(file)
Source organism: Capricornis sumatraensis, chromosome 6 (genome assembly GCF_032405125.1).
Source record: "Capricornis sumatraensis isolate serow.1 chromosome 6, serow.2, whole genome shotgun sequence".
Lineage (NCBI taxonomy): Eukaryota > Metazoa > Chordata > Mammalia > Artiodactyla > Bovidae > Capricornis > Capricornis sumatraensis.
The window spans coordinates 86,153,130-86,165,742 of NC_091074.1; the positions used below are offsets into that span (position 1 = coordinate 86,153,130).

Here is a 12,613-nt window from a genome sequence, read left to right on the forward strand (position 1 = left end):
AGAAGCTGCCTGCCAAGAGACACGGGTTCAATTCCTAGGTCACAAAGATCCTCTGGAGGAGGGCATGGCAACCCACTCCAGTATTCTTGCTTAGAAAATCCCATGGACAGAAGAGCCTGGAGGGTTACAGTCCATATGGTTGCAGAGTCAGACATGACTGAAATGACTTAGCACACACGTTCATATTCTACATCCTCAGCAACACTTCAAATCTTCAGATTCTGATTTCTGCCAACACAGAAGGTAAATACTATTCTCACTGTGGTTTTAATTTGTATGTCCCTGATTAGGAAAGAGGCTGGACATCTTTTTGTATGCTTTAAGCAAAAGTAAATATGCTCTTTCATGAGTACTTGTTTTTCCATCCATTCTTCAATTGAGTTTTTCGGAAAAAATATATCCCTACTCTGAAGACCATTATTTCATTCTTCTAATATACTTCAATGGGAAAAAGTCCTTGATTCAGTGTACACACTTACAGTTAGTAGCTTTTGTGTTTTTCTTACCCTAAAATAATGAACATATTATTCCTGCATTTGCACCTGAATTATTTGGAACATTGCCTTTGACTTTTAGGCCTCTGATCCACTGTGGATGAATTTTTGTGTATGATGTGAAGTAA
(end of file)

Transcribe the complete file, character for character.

Source organism: Capricornis sumatraensis, chromosome 6 (genome assembly GCF_032405125.1).
Source record: "Capricornis sumatraensis isolate serow.1 chromosome 6, serow.2, whole genome shotgun sequence".
Lineage (NCBI taxonomy): Eukaryota > Metazoa > Chordata > Mammalia > Artiodactyla > Bovidae > Capricornis > Capricornis sumatraensis.
The window spans coordinates 86,153,130-86,165,742 of NC_091074.1; the positions used below are offsets into that span (position 1 = coordinate 86,153,130).

Here is a 12,613-nt window from a genome sequence, read left to right on the forward strand (position 1 = left end):
AGAAGCTGCCTGCCAAGAGACACGGGTTCAATTCCTAGGTCACAAAGATCCTCTGGAGGAGGGCATGGCAACCCACTCCAGTATTCTTGCTTAGAAAATCCCATGGACAGAAGAGCCTGGAGGGTTACAGTCCATATGGTTGCAGAGTCAGACATGACTGAAATGACTTAGCACACACGTTCATATTCTACATCCTCAGCAACACTTCAAATCTTCAGATTCTGATTTCTGCCAACACAGAAGGTAAATACTATTCTCACTGTGGTTTTAATTTGTATGTCCCTGATTAGGAAAGAGGCTGGACATCTTTTTGTATGCTTTAAGCAAAAGTAAATATGCTCTTTCATGAGTACTTGTTTTTCCATCCATTCTTCAATTGAGTTTTTCGGAAAAAATATATCCCTACTCTGAAGACCATTATTTCATTCTTCTAATATACTTCAATGGGAAAAAGTCCTTGATTCAGTGTACACACTTACAGTTAGTAGCTTTTGTGTTTTTCTTACCCTAAAATAATGAACATATTATTCCTGCATTTGCACCTGAATTATTTGGAACATTGCCTTTGACTTTTAGGCCTCTGATCCACTGTGGATGAATTTTTGTGTATGATGTGAAGTAA